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Skating Away With the Cirque du Soleil: Katie Ketchum Rolls and Balances in Buffalo, Tehachapi and Manhattan

roadskater's picture

I found the link to this article pondering about do what you love and all that over on an inline instruction email list, and they were joking about running away with the circus, so I should credit them for the idea of my title, too! I never found any video of Katie Ketchum in Cirque du Soleil, but I found two nice ones of her burning up with some sweet style on one of her favorite indoor street courses...She seems to focus on intricate, precise landings, but can pop a spin (see 0:52 or so). Mostly though it's less rotational and more flowing moves with stylish finishes...

http://www.youtube.com/watch?v=icfC53VJ7pE

It's all good this next one, but check out at 0:30, the fall and do it again...I like that sideways flip where she faces the camera. Supersweet! It's relatively simple (if you can do back flips and land backwards, I mean) but there's something gorgeous about it.

http://www.youtube.com/watch?v=1GLq59ER8cc

So it sounds like Katie Ketchum is finding a way to piece together an income from inline skating and other physical feats, which is very admirable, indeed. Many of us would like to be able or brave enough to do something with our art that also provides enough income to live happily if modestly. Art for art's sake is awesome but it's nice to be able to live well too of course! 

In any case, I'm not sure I'll be trying any of these tricks, but I have to say I love to see them now and then (sort of like listening to bluegrass banjo...a few minutes of amazement and I'm good for a while...OK a few hours of Bela Fleck is OK). Seeing these or going to a skate workshop always opens up the possibilities again, and makes me aware how stiff and tight I am. But I need to remember the kids in the park who see us go by and think we're doing just great...and the adults who say they wish they could do it. (Come on! Do it! Join us! Gear up!)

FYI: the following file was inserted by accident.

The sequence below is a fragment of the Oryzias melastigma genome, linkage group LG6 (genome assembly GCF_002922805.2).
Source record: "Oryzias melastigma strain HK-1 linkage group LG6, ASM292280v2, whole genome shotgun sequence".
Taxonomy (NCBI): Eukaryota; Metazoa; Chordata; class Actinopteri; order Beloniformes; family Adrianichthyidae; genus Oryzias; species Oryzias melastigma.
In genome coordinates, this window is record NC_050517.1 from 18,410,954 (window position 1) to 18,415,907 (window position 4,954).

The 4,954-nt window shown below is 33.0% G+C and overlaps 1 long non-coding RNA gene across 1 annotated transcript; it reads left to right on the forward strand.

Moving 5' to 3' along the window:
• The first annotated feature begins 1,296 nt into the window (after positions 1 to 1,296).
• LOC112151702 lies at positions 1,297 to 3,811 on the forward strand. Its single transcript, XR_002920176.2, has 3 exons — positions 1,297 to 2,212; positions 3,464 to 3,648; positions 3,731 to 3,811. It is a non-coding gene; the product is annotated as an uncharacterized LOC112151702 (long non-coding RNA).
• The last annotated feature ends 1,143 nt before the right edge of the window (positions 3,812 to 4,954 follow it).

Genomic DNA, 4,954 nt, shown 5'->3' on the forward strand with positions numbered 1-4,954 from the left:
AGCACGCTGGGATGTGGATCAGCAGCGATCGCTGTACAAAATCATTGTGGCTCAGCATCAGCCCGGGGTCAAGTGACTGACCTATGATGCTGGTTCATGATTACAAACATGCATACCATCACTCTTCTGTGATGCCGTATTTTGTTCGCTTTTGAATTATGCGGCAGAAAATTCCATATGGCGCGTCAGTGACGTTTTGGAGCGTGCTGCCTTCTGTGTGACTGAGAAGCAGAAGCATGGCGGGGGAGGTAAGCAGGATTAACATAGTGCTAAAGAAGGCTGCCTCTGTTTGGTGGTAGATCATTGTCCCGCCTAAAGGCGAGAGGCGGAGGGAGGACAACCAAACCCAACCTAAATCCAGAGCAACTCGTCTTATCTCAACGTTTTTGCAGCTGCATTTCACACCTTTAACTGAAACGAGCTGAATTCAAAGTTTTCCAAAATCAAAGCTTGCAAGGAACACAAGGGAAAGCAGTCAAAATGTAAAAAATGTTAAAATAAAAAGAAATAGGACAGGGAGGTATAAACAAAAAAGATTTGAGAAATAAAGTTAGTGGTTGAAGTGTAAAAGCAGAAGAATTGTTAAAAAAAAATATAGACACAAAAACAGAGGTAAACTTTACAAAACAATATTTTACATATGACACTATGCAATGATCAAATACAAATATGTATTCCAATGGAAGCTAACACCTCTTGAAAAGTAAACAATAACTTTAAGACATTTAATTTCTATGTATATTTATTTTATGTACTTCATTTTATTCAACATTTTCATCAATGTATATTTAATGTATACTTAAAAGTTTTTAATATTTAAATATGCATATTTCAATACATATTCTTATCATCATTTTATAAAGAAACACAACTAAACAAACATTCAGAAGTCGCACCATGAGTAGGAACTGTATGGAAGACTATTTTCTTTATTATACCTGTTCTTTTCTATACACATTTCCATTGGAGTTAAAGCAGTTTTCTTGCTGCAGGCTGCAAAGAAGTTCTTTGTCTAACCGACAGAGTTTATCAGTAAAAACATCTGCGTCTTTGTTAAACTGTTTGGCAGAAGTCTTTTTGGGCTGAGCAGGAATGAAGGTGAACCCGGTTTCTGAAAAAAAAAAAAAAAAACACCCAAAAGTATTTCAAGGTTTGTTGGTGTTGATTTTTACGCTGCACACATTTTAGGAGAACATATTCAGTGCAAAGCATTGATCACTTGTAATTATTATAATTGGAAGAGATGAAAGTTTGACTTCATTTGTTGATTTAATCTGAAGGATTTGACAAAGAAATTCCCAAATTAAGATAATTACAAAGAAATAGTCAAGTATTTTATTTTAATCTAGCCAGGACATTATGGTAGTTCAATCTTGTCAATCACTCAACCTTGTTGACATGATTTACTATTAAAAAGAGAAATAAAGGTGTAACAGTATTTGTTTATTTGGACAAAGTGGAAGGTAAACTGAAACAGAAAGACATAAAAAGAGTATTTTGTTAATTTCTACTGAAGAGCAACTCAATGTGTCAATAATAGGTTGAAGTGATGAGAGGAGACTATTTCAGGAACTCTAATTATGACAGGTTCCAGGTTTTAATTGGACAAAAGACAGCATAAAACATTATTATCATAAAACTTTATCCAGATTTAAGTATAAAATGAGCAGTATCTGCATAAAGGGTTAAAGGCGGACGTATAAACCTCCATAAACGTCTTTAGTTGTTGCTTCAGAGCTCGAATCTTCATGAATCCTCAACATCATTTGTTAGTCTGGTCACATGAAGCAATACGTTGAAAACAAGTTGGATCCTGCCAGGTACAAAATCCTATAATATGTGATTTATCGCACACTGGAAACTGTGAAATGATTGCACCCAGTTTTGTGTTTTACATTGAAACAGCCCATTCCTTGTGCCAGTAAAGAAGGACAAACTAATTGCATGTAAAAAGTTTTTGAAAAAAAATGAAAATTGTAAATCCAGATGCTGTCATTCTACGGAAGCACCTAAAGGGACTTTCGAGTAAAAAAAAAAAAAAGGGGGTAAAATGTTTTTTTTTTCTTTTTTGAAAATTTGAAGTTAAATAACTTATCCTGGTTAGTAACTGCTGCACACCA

A note on the music. I got another sense from "Bruises" when played along with the skating. Nice pop fluff. Liked it. Silly, I know. Wouldn't want to hear it all day, like a banjo, but OK whoa hoah brit pop warbling. I also like the Muse tune, "Starlight," with the skatey stuff. Those opening octaves on piano and synth are nice and airy, and then when they come back with the slide up to falsetto chorus, that's OK pop stuff, too. And it's nice to hear something smoother to go with a smooth skater. OK, now I notice both songs have significant octave themes (hooks), with high or falsetto vocals in the chorus. Hmm. Fluff is good. 

She has some other vids up of her learning to do trapeze. It'd be cool to see more of that. I'd like to see some Cirque clips too. Maybe later. 

Location

Woodward West
28400 Stallion Springs Drive
Tehachapi, California 93561
United States
35° 4' 50.8296" N, 118° 38' 7.71" W

Comments

eebee's picture

Only half Britpop

I ref'd that Muse song, Starlight in my 2007 A2A write-up. We had a good finish that year! But yeah, that's one of the un-Doctor-Who-like Muse songs so I like it. They qualify under Britpop. The "Bruises" band Chairlift, however, are American. I was curious so I looked them up. Apparently the lead singer is Brooklyn born & bred. I was wondering why she comes across as German/Dutch/Scandinavian-sounding in Bruises. Didn't find an answer. You can hear her talk here:

http://www.youtube.com/watch?v=CZbpKivE_90

And if she wants to sing in a different accent, why not?! The Beatles did it. Most foreign pop acts sing in American. Maybe that trend originated at the time of Trad/Dixieland/Chicago/West Coast Revival Jazz. I don't know.

I also had a major epiphany at your 'art for art's sake' statement. I have always - I now realize mistakenly - thought that art for art's sake was a phrase used to describe questionable art that people go glassy-eyed over because they think that's what they're supposed to do. Nobody dares say "That's just a load of paint thrown randomly onto a canvas!", or "But those are just really big rectangles!", because they're afraid the other enthusiasts will find them out. It helps to have Simon Schama explain it. But it doesn't matter to me, as long as the art means something to the person that created it, and either the rest of the world can relate to it, or they can't - it's alright, it's alright. But great art can happen when craft and creation collide, like the skater Katie's moves, for instance.

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